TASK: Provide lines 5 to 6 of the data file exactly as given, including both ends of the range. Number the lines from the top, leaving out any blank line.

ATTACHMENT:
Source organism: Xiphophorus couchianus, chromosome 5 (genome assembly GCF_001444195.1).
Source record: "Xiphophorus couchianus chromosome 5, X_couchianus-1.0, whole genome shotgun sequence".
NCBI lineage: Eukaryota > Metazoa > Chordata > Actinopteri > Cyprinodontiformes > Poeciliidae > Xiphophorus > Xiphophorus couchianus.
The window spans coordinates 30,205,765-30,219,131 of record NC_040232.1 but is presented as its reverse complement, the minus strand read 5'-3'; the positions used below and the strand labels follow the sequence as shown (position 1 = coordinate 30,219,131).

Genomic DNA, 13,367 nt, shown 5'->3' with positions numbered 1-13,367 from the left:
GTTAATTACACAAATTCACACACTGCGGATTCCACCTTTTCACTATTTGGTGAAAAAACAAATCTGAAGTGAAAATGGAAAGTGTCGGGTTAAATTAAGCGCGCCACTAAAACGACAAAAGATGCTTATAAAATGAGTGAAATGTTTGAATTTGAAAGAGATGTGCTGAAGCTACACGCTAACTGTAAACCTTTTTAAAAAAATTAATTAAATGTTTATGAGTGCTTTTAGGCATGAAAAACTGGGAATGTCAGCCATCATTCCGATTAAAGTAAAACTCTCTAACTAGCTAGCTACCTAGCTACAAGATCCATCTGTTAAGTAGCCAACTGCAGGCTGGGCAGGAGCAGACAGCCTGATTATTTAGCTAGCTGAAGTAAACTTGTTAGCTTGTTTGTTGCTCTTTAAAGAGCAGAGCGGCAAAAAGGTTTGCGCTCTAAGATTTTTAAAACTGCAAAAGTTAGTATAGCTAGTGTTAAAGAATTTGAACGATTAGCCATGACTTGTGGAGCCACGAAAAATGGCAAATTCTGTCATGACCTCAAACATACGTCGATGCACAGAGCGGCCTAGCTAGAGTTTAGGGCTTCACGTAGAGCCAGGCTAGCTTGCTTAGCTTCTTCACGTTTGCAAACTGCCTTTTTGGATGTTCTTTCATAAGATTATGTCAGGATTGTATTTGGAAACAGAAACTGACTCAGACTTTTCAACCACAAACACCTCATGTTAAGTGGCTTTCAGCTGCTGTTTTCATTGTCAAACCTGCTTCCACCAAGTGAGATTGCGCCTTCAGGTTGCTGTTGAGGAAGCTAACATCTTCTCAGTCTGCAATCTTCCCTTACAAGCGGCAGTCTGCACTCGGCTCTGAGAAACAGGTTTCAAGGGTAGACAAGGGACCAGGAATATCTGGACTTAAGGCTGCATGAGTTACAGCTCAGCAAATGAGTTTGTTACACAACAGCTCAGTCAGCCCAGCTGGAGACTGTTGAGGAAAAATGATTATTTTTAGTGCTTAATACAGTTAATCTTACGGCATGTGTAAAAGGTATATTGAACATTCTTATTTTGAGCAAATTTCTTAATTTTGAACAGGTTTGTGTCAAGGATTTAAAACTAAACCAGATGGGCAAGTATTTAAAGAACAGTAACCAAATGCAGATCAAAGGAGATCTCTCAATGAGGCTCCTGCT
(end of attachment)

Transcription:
Genomic DNA, 13,367 nt, shown 5'->3' with positions numbered 1-13,367 from the left:
GTTAATTACACAAATTCACACACTGCGGATTCCACCTTTTCACTATTTGGTGAAAAAACAAATCTGAAGTGAAAATGGAAAGTGTCGGGTTAAATTAAGCGCGCCACTAAAACGACAAAAGATGCTTATAAAATGAGTGAAATGTTTGAATTTGAAAGAGATGTGCTGAAGCTACACGCTAACTGTAAACCTTTTTAAAAAAATTAATTAAATGTTTATGAGTGCTTTTAGGCATGAAAAACTGGGAATGTCAGCCATCATTCCGATTAAAGTAAAACTCTCTAACTAGCTAGCTACCTAGCTACAAGATCCATCTGTTAAGTAGCCAACTGCAGGCTGGGCAGGAGCAGACAGCCTGATTATTTAGCTAGCTGAAGTAAACTTGTTAGCTTGTTTGTTGCTCTTTAAAGAGCAGAGCGGCAAAAAGGTTTGCGCTCTAAGATTTTTAAAACTGCAAAAGTTAGTATAGCTAGTGTTAAAGAATTTGAACGATTAGCCATGACTTGTGGAGCCACGAAAAATGGCAAATTCTGTCATGACCTCAAACATACGTCGATGCACAGAGCGGCCTAGCTAGAGTTTAGGGCTTCACGTAGAGCCAGGCTAGCTTGCTTAGCTTCTTCACGTTTGCAAACTGCCTTTTTGGATGTTCTTTCATAAGATTATGTCAGGATTGTATTTGGAAACAGAAACTGACTCAGACTTTTCAACCACAAACACCTCATGTTAAGTGGCTTTCAGCTGCTGTTTTCATTGTCAAACCTGCTTCCACCAAGTGAGATTGCGCCTTCAGGTTGCTGTTGAGGAAGCTAACATCTTCTCAGTCTGCAATCTTCCCTTACAAGCGGCAGTCTGCACTCGGCTCTGAGAAACAGGTTTCAAGGGTAGACAAGGGACCAGGAATATCTGGACTTAAGGCTGCATGAGTTACAGCTCAGCAAATGAGTTTGTTACACAACAGCTCAGTCAGCCCAGCTGGAGACTGTTGAGGAAAAATGATTATTTTTAGTGCTTAATACAGTTAATCTTACGGCATGTGTAAAAGGTATATTGAACATTCTTATTTTGAGCAAATTTCTTAATTTTGAACAGGTTTGTGTCAAGGATTTAAAACTAAACCAGATGGGCAAGTATTTAAAGAACAGTAACCAAATGCAGATCAAAGGAGATCTCTCAATGAGGCTCCTGCT